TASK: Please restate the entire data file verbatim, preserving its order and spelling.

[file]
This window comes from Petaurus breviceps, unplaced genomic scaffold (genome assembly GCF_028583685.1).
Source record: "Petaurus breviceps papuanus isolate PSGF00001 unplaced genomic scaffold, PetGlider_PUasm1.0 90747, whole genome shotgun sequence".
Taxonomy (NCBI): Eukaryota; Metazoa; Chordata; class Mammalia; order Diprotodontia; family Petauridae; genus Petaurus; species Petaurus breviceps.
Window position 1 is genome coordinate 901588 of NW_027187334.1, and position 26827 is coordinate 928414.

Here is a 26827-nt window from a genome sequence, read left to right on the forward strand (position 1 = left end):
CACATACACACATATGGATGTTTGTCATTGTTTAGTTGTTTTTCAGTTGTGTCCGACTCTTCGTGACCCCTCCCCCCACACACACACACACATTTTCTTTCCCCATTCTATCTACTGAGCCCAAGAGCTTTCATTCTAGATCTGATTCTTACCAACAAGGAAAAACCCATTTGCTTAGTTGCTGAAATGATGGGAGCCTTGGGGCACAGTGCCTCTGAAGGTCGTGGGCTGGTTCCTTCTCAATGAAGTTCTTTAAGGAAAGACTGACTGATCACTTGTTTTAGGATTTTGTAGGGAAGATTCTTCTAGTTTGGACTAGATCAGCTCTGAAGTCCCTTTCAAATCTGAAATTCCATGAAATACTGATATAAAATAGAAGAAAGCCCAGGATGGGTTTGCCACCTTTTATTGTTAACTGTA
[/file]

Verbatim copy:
This window comes from Petaurus breviceps, unplaced genomic scaffold (genome assembly GCF_028583685.1).
Source record: "Petaurus breviceps papuanus isolate PSGF00001 unplaced genomic scaffold, PetGlider_PUasm1.0 90747, whole genome shotgun sequence".
Taxonomy (NCBI): Eukaryota; Metazoa; Chordata; class Mammalia; order Diprotodontia; family Petauridae; genus Petaurus; species Petaurus breviceps.
Window position 1 is genome coordinate 901588 of NW_027187334.1, and position 26827 is coordinate 928414.

Here is a 26827-nt window from a genome sequence, read left to right on the forward strand (position 1 = left end):
CACATACACACATATGGATGTTTGTCATTGTTTAGTTGTTTTTCAGTTGTGTCCGACTCTTCGTGACCCCTCCCCCCACACACACACACACATTTTCTTTCCCCATTCTATCTACTGAGCCCAAGAGCTTTCATTCTAGATCTGATTCTTACCAACAAGGAAAAACCCATTTGCTTAGTTGCTGAAATGATGGGAGCCTTGGGGCACAGTGCCTCTGAAGGTCGTGGGCTGGTTCCTTCTCAATGAAGTTCTTTAAGGAAAGACTGACTGATCACTTGTTTTAGGATTTTGTAGGGAAGATTCTTCTAGTTTGGACTAGATCAGCTCTGAAGTCCCTTTCAAATCTGAAATTCCATGAAATACTGATATAAAATAGAAGAAAGCCCAGGATGGGTTTGCCACCTTTTATTGTTAACTGTA